No sooner were the results for the European elections published than the Labour Party and the Green Party began bickering .
No sooner were the results for the European elections published than the Labour Party and the Green Party began bickering about who was in pole position to win the next elections: the Brighton and Hove City Council elections and the general election on May 7 next year.
There was no disputing the outcome of the 10 European Parliament seats up for grabs in the southeast, a single region with an electorate of 6,441,003 - of which 36.5% turned out to vote.
The UKIP surge resulted in them having four MEPs in the region (32.1% of votes cast, up 13.3% on 2009), with the Conservatives having three (31%, down 3.8%), followed by one each for Labour (14.7%, up 6.4%), the Greens (9.1%, down 2.6%), and the Liberal Democrats (8%, down 6.1%).
The battleground, however, was the data published about how people voted in each of the 67 local authority areas within the southeast region.
In Brighton and Hove - where turnout was 37.9% - Labour secured 20,414 votes (26.8% of the 76,030 votes cast in the city) - compared with 9,113 (14.5%) in the 2009 European elections, held when a Labour government was mired in the aftermath of the financial crisis.
The Green Party received 18,586 votes (24.4%) - compared with 19,727 (31.4%) in 2009.
From this raw data, party apparatchiks in both parties raced onto social media to argue that their party had - locally - "won" the Euro poll: Labour, because its votes had more than doubled in five years; the Greens, because a ComRes opinion poll of 1,004 people in the city last October had indicated Labour had 38% support - 11 percentage points higher than in the European elections; the opinion poll, sampled at a nadir in Green fortunes because of the Cityclean dispute, put the Green Party at 21% - three points lower in last week's elections.
In addition, Caroline Lucas, the Green MP for Brighton Pavilion - one of three consituencies in the city - claimed the European results suggested she was on track to win the seat again next year.
This may be true. Then again, it may not be. The European votes were not counted in wards or in constituencies. So no constituency data was published.
Councillor Warren Morgan, leader of the Labour Group on the city council, tweeted on Monday: "In 2009 the Greens beat Labour by 10,000 votes, but a year later only won Pavilion by 1,250. Yesterday we beat them by 1,750. #cantholdseat".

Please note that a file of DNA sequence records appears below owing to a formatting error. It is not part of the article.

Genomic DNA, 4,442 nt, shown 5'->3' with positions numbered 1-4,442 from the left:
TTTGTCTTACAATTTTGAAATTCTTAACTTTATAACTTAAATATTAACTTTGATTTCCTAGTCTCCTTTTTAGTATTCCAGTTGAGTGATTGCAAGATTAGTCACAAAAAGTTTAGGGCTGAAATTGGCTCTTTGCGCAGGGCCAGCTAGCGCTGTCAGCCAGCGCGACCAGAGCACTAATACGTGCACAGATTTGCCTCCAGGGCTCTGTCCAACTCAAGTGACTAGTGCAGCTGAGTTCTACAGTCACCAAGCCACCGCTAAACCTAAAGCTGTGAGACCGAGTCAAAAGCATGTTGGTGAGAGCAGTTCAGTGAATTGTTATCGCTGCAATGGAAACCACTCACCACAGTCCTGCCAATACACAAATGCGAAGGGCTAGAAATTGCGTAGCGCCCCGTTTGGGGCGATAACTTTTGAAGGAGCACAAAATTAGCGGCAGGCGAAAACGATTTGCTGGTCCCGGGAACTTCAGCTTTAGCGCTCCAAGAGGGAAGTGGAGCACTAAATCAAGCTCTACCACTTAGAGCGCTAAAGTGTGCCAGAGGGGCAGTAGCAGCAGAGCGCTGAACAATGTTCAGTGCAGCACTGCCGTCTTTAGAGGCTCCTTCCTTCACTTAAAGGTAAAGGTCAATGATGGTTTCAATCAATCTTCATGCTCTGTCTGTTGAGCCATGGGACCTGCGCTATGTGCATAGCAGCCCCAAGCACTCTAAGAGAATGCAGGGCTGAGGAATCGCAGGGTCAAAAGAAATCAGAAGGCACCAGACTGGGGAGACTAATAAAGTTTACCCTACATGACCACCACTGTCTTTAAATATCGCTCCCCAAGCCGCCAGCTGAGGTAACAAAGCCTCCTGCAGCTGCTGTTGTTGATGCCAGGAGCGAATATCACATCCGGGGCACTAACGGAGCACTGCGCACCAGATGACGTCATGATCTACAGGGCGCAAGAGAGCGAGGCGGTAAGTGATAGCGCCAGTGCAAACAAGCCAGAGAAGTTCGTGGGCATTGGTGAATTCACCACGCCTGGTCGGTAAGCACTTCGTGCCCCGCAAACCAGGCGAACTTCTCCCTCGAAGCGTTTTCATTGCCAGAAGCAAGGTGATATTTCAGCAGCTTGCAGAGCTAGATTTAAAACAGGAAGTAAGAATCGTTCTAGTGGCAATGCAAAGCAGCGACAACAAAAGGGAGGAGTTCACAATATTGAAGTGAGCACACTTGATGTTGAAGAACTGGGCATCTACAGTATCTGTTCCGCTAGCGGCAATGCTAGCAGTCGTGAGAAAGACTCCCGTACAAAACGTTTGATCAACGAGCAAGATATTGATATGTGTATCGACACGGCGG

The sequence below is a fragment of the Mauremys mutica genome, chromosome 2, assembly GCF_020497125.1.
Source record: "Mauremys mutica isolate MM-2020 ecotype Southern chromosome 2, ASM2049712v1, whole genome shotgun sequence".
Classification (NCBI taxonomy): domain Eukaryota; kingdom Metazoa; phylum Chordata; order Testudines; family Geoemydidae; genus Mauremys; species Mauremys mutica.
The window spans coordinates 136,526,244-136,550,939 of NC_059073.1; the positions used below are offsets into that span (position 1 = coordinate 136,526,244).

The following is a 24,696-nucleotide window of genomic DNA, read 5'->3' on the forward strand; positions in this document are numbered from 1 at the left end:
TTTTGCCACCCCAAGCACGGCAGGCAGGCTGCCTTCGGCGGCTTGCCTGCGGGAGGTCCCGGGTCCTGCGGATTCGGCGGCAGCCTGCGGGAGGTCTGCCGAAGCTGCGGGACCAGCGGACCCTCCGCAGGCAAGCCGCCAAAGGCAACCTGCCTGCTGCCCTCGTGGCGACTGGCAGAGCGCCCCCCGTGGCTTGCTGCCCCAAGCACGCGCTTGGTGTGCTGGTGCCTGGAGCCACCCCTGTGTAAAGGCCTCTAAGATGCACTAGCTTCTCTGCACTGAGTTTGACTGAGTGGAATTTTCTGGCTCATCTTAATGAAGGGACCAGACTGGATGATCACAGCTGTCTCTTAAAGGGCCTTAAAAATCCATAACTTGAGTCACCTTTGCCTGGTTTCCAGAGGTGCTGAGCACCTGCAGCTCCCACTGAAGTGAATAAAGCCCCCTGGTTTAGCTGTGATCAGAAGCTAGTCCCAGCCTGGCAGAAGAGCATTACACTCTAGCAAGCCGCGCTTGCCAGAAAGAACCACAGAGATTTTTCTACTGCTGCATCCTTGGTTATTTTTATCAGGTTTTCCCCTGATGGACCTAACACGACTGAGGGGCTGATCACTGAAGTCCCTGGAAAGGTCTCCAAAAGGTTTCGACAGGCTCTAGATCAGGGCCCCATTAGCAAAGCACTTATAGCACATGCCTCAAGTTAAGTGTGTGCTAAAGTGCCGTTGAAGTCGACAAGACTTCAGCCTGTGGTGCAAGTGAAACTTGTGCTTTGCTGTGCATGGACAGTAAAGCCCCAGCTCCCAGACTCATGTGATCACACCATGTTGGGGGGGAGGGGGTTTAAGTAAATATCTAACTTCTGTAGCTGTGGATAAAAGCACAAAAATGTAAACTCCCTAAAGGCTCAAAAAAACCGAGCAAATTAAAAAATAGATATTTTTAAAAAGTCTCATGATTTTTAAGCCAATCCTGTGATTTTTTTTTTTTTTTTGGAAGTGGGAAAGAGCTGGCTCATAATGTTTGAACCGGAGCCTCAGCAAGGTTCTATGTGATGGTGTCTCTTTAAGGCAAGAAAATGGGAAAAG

Which may be true. Then again, it may not be.
In 2010, Ms Lucas won Brighton Pavilion, with 31% of the votes - in a general election in which Green support was concentrated in the heart of the city; in the two other constituencies - Hove and in Brighton Kemptown - Green candidates attracted only 5% of the votes.
In other words, about three in four Green votes in the city were cast in Brighton Pavilion. In 2011, at the city council elections, the proportion was lower, at three in five.
One thing seems clear: the Green Party vote in the city has not imploded - getting only 1,141 fewer votes last week than in 2009, despite the travails of the minority Green council administration.
It is possible for Ms Lucas to hope that nearly 14,000 of her party's votes in the European elections were from people in Brighton Pavilion.
Therefore - assuming that Green support is very highly concentrated in a single constituency, that turnout is evenly distributed across the city, and that Green voters are just as likely to vote or not to vote as anyone else - it may be true that the Green Party is in pole position in Brighton Pavilion.
With a higher turnout at a general election (70% or so), it may well be true that Ms Lucas could expect to attract more than the 16,238 votes that won her the seat last time.
Then again, it may not be.
In fact, the truth may be that next year's elections will be decided by people who have not yet decided whether to vote and how to vote – particularly when the results are much closer to home than Brussels or Strasbourg.
Regardless, the bickering has only just begun.